It has been a busy few days for Peace Parks Foundation’s Johalize Koch, Siewert Groenewald and Richard Davies, who have spent the week with Peace Parks Senior Project Manager Antony Alexander and Zinave Project Manager Bernard van Lente, looking at Zinave’s exciting tourism opportunities. This is a part of the next phase of development for Zinave National Park. After thoroughly exploring the park both on foot and by 4×4, getting royally stuck in the mud and caught in a torrential downpour, the team take a much-needed day to immerse themselves in this remarkable landscape.
There is much to chat about after their recent fact-finding adventures in Zinave, and they spend a large portion of the day discussing where possible tourism infrastructure sites could go. Zinave has already seen significant changes over the last few years, with the implementation of a large-scale development project aimed at improving the efficiency of park operations. Ongoing rewilding efforts by Peace Parks Foundation and Mozambique’s National Administration for Conservation Areas (ANAC) have also yielded successful returns, with over 2300 animals already having been reintroduced.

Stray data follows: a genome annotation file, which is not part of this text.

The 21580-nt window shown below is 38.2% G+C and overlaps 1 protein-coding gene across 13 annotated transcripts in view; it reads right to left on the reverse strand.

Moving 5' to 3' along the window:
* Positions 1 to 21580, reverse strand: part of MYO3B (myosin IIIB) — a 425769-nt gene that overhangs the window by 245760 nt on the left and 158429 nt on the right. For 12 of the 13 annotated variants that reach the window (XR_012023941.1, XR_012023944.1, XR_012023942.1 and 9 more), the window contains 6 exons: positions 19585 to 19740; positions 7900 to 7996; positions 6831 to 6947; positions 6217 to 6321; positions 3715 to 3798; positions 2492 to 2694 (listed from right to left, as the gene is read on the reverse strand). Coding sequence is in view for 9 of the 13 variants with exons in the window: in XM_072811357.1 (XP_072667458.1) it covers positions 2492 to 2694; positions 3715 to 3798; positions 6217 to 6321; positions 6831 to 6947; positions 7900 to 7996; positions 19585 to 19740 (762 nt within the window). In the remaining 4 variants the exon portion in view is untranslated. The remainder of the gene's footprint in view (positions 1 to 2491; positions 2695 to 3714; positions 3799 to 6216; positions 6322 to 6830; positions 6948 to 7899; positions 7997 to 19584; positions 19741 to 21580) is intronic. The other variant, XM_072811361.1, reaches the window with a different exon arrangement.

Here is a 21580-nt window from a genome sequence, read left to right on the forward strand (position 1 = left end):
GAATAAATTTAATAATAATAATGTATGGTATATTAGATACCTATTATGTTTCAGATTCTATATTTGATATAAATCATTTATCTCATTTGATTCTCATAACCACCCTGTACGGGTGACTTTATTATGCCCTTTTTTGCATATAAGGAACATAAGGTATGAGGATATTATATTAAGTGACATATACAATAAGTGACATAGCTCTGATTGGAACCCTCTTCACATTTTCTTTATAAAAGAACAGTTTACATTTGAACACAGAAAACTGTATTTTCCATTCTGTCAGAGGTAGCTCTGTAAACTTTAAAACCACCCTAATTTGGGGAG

With major wildlife protection and conservation efforts already in place, the next exciting step for one of Mozambique’s flagship national parks is the highly anticipated tourism infrastructure development which will include campsites, self-catering chalets and mobile fly camps.
For Peace Parks Conservation Planner Johalize Koch, it is also important to meet the people on the ground who serve as Zinave’s wildlife guardians. Being employed from the surrounding communities, these rangers work for long periods of time away from their families and it is important for them to switch off from their physically and mentally demanding jobs by having some downtime.
Peace Parks is very proud of the work and dedication these rangers show and aim to support inclusive and sustainable economic growth and create decent working opportunities for those who live on the land.
After visiting the rangers and wrapping up their meetings, the Peace Parks team heads back to camp for an afternoon on the deck, soaking in the incredible views along the Save River. The team gets so caught up in exploring the park’s exciting possibilities and the benefits that this could hold for the communities in the area that soon they find themselves under a starry sky with the campfire giving off just enough light to set the scene for grand plans in the making.